Between past posts on this blog and my Tern Island blog, you've seen the Kahana a lot. So here's a slightly different angle.
While they were out there, they found two adult albatrosses that fell into a sinkhole. It was produced when the water washed the sand down into the voids of the dumped materials. Quite a few were formed and we try to fill them or at least make a ramp for the birds to climb out. I had to crawl in head first to get this one out.
I found this red-tailed tropic bird on Cargo Beach. I don't know if it was a tsunami injury, but it wasn't doing well. I put it in the shade under a naupaka bush, at least giving it a chance.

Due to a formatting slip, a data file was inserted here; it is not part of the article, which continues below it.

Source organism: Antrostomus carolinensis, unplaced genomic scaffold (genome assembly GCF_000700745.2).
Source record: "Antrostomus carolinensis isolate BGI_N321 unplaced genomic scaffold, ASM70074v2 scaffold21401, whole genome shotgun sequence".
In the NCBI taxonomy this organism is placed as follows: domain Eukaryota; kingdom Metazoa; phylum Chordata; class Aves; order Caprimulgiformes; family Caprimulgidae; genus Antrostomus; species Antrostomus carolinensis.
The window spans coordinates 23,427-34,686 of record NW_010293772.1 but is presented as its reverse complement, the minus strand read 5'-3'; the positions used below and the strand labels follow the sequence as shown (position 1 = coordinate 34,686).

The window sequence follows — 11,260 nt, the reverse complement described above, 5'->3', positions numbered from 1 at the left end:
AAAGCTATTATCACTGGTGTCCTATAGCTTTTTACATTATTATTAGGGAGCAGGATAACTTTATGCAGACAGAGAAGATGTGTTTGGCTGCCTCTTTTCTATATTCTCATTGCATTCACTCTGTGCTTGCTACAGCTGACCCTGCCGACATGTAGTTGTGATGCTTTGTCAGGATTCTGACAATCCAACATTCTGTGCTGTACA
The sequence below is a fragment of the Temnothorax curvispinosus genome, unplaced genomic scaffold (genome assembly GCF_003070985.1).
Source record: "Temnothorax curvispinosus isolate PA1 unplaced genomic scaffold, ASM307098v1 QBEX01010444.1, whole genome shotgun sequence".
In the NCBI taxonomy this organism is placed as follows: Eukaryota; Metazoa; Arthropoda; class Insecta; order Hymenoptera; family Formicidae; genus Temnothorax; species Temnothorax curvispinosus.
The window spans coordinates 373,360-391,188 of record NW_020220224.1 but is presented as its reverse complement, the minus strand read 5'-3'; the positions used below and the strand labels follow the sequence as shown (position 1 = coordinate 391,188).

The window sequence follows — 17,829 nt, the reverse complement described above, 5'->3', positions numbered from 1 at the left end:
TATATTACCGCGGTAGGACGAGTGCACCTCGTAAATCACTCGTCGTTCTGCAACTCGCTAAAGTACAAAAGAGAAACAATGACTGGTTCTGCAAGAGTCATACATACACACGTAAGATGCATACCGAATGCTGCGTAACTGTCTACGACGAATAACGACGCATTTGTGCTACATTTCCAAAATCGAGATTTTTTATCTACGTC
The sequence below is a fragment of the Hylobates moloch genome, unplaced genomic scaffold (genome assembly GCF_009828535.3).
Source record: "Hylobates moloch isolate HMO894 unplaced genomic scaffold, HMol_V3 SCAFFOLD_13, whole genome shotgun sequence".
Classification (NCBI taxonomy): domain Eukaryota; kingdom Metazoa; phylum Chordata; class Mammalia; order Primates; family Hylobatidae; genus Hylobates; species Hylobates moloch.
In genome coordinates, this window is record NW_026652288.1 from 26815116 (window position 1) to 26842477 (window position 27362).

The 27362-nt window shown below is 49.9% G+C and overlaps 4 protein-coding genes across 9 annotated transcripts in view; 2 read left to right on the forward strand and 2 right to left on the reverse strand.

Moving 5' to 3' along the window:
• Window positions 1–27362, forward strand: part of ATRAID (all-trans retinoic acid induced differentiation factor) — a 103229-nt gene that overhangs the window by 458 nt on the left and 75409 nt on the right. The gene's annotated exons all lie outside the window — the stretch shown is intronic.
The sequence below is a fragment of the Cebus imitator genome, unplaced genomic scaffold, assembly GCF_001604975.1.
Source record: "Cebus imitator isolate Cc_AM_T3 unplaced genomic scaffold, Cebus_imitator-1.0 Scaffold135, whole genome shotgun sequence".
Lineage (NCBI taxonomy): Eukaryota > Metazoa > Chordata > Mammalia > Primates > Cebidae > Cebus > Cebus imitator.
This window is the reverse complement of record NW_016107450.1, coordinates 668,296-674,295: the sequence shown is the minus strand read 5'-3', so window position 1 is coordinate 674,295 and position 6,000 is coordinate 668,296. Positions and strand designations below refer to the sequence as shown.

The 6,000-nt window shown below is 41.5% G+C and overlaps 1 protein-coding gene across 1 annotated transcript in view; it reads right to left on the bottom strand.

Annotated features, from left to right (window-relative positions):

This is what most of the washed over west half of Eastern Island looks like. There's not much vegetation left.
This is taken from the top of one of the old airplane revetments looking to the eastern part of Eastern Island. There's a lot of life where the tsunami didn't wash over (too bad it's mostly invasive mustard).
Bad sunlight angle, but there's one chick in the middle of the picture surrounded by adults. This is the only chick in this whole area visible in the picture.
Many of the chicks are sitting on the dead birds. This Laysan albatross chick is sitting on a dead black-footed albatross adult.
Our seabird biologist from Honolulu, Beth Flint, is inspecting the damage on Eastern Island. Quite a few of the bottles have been turned into little terrariums.